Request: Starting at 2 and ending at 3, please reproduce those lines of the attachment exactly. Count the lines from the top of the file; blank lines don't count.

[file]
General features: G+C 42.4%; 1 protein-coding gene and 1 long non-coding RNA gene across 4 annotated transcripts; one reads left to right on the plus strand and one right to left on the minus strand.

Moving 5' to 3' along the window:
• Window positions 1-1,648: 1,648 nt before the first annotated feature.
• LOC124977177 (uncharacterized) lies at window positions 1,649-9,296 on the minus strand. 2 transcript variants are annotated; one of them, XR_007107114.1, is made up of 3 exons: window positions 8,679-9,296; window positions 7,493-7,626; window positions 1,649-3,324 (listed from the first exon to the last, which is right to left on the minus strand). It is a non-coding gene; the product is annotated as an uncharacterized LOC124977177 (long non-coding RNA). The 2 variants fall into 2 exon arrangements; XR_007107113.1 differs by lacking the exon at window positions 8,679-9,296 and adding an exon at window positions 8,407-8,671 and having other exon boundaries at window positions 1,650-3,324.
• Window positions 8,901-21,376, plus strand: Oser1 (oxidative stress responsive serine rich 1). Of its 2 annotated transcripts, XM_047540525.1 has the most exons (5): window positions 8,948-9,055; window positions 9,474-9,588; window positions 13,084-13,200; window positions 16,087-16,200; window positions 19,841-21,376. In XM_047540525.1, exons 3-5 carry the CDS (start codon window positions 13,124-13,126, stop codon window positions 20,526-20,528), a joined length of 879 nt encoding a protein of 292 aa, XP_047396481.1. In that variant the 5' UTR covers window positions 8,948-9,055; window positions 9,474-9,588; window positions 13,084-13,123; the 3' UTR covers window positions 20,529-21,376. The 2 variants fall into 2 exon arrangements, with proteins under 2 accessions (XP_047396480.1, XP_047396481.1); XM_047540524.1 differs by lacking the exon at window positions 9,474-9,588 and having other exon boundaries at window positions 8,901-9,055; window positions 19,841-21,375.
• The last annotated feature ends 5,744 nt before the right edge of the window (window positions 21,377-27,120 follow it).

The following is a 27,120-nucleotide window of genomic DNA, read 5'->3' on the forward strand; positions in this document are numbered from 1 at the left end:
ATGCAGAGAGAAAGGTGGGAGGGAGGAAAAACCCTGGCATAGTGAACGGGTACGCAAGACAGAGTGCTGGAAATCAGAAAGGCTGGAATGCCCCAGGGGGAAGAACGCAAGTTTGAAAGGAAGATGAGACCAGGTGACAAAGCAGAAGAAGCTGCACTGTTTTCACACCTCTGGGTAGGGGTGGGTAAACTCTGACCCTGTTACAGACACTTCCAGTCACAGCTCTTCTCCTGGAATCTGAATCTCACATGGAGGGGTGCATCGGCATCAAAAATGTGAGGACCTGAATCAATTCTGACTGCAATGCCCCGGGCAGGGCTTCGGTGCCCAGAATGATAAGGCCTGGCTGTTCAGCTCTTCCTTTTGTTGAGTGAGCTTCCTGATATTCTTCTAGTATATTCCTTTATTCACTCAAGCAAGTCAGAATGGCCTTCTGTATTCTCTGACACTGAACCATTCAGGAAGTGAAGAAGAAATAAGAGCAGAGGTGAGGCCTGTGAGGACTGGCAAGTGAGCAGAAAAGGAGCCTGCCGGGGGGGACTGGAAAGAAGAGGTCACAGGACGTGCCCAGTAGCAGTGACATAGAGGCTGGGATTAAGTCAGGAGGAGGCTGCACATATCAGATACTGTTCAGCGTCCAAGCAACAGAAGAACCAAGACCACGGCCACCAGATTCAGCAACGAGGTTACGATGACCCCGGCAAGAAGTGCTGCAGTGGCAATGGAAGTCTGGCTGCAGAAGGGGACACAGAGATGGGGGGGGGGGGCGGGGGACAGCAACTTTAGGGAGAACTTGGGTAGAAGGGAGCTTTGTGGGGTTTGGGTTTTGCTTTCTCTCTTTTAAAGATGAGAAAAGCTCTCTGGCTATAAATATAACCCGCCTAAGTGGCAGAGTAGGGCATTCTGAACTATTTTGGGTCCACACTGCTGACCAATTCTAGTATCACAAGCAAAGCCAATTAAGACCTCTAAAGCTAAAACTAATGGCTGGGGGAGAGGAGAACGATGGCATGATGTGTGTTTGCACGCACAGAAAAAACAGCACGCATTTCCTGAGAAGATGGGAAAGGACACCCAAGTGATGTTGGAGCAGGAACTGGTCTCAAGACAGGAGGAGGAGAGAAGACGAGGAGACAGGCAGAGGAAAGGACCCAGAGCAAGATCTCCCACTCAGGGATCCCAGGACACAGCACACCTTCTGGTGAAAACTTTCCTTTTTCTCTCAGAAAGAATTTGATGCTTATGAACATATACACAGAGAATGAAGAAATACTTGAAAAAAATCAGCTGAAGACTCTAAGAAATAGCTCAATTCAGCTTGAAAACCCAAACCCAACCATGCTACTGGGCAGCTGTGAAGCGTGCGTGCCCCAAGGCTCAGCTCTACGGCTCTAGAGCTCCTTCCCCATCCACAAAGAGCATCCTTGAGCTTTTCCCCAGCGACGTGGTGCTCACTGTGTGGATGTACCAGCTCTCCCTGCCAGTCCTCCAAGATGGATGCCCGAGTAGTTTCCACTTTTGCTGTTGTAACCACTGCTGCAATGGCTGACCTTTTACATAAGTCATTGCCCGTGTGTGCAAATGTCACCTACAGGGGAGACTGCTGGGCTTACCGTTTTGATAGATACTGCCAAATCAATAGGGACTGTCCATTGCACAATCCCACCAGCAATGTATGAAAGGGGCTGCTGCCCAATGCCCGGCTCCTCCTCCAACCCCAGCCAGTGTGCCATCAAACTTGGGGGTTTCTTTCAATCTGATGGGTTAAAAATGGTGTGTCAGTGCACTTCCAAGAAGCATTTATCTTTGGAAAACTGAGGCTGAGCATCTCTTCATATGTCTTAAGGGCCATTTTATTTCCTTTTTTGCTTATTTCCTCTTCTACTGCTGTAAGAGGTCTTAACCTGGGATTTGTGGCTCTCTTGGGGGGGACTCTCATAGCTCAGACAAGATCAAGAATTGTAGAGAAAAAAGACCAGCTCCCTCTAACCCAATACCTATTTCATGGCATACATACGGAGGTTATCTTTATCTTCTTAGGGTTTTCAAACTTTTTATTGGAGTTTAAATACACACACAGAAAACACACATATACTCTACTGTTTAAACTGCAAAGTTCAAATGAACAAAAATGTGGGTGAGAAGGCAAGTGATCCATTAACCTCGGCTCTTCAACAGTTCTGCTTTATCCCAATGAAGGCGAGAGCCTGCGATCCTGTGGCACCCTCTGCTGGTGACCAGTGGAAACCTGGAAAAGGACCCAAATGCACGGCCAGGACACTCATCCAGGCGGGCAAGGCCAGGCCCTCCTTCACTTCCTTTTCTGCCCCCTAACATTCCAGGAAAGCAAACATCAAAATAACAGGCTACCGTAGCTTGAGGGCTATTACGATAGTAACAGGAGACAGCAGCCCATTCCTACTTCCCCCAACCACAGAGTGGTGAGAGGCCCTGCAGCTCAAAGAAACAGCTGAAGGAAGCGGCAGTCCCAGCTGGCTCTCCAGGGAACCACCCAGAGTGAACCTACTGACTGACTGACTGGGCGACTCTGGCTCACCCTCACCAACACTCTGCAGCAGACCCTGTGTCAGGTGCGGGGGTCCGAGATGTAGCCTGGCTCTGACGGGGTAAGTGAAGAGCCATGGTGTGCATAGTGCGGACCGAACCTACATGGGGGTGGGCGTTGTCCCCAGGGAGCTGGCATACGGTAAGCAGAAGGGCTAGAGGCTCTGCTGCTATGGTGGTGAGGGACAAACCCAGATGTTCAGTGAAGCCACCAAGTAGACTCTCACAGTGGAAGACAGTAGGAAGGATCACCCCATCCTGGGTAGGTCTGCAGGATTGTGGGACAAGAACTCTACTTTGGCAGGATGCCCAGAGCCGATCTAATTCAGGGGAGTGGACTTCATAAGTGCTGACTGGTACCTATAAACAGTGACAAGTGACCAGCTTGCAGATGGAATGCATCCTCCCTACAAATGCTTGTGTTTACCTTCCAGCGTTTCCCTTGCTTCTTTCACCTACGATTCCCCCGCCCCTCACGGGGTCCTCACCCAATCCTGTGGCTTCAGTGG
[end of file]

Moving 5' to 3' along the window:
• Window positions 1-1,648: 1,648 nt before the first annotated feature.